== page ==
In study 1, we introduce a new and fine-grained measure of public service deprivation, defined as reduced access to public services at the local level. This measure captures the driving distance to public service hubs, namely, municipalities or clusters of neighbouring municipalities featuring
- a nationally connected train station
- a hospital offering services beyond an emergency room
- a high school.
Figure 1 shows the classification of Italian municipalities based on our public service deprivation measure and highlights substantial variation in public service deprivation across municipalities.
Figure 1 Public service deprivation in Italy
Using national-level electoral data from 2001 to 2018, we link this measure to municipal electoral returns in Italy and show that it coincides with higher electoral returns for far-right parties. The effect remains robust when we control for municipal-level economic and demographic characteristics.
Study 2: Compulsory joint management of public services and far-right support
In study 2, we exploit a 2010 administrative reform in Italy that forced municipalities below a certain population threshold to jointly manage some of their local public services. This reform was part of an effort by governments across Europe to reduce municipal fragmentation and reduce administrative costs. It introduced the compulsory joint management (gestione associata obbligatoria) of basic public services and required municipalities below a specific population threshold to progressively manage ‘fundamental functions’ jointly by 31 December 2014. We demonstrate the causal relationship between this type of deprivation and far-right support.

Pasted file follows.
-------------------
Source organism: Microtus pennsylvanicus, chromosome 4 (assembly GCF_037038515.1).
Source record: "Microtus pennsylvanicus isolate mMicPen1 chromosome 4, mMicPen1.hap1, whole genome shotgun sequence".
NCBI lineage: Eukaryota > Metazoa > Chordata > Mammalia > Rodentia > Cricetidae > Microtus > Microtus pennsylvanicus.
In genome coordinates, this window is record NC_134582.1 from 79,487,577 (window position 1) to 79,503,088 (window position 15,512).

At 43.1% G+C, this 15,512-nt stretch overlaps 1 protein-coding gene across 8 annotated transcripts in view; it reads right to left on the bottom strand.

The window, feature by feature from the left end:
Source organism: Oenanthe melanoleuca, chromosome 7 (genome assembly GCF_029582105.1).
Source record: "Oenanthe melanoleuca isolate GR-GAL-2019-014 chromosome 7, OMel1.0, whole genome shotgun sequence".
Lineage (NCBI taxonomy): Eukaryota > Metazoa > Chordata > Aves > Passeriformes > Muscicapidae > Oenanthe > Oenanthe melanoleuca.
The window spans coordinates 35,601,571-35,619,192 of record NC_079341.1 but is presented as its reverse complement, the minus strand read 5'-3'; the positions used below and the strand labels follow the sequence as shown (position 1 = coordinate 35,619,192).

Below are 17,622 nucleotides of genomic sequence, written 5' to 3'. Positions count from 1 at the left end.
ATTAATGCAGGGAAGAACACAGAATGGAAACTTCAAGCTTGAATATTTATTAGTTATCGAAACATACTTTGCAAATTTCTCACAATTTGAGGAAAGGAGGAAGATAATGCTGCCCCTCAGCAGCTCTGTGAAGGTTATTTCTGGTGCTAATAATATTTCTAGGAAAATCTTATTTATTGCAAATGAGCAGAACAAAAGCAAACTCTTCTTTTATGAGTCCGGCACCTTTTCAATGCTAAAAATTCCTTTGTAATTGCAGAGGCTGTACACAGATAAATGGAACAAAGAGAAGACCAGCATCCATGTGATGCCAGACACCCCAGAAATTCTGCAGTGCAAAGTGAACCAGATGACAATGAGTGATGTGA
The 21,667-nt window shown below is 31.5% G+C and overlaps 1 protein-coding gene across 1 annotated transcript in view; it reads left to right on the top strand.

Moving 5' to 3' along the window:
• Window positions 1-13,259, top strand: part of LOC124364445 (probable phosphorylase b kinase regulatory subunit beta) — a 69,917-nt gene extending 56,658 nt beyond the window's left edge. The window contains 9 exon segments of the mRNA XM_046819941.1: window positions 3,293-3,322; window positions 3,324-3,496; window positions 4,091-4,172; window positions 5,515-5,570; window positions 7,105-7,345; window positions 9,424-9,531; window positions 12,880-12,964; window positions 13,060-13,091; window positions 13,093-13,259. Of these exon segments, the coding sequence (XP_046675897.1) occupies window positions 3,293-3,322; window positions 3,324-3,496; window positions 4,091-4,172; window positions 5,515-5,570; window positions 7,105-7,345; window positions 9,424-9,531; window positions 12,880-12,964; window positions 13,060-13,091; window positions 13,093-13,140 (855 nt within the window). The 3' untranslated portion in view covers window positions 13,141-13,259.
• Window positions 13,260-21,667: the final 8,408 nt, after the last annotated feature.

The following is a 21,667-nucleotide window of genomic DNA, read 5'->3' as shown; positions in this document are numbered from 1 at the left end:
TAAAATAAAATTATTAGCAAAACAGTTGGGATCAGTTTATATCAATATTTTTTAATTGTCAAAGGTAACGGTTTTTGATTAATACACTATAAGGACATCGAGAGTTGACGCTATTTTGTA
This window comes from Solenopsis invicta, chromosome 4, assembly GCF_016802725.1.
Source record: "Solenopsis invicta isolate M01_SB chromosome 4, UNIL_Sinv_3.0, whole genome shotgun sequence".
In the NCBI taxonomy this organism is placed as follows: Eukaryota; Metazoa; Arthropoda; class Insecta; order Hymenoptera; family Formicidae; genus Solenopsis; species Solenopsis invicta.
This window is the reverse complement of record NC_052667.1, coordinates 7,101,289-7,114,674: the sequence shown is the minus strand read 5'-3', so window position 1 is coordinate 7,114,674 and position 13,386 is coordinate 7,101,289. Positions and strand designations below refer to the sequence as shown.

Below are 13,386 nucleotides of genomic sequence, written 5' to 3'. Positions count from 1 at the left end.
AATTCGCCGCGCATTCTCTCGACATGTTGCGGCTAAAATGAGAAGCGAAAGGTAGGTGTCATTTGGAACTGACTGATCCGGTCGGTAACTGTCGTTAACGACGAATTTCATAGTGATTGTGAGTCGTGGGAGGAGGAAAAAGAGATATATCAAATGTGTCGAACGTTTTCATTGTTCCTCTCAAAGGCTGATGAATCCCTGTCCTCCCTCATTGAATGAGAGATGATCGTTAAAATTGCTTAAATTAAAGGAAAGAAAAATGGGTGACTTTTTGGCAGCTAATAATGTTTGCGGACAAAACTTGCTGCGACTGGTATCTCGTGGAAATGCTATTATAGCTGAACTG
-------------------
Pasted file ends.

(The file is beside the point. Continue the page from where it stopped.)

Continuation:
For this study, we build a dataset that includes 8,071 municipalities, 67% of which were affected by the reform. Our empirical analysis presents three key results. First, the reform negatively impacted access to local public service provision in affected municipalities for key service areas, namely local police, public registry, and garbage collection. In other words, the reform increased public service deprivation.
Second, we find that exposure to the 2010 reform is associated with a significant increase in the vote share of far-right parties. In fact, our analysis identifies a small but statistically and electorally significant increase of 0.5 percentage points in far-right parties’ vote share caused by the reform.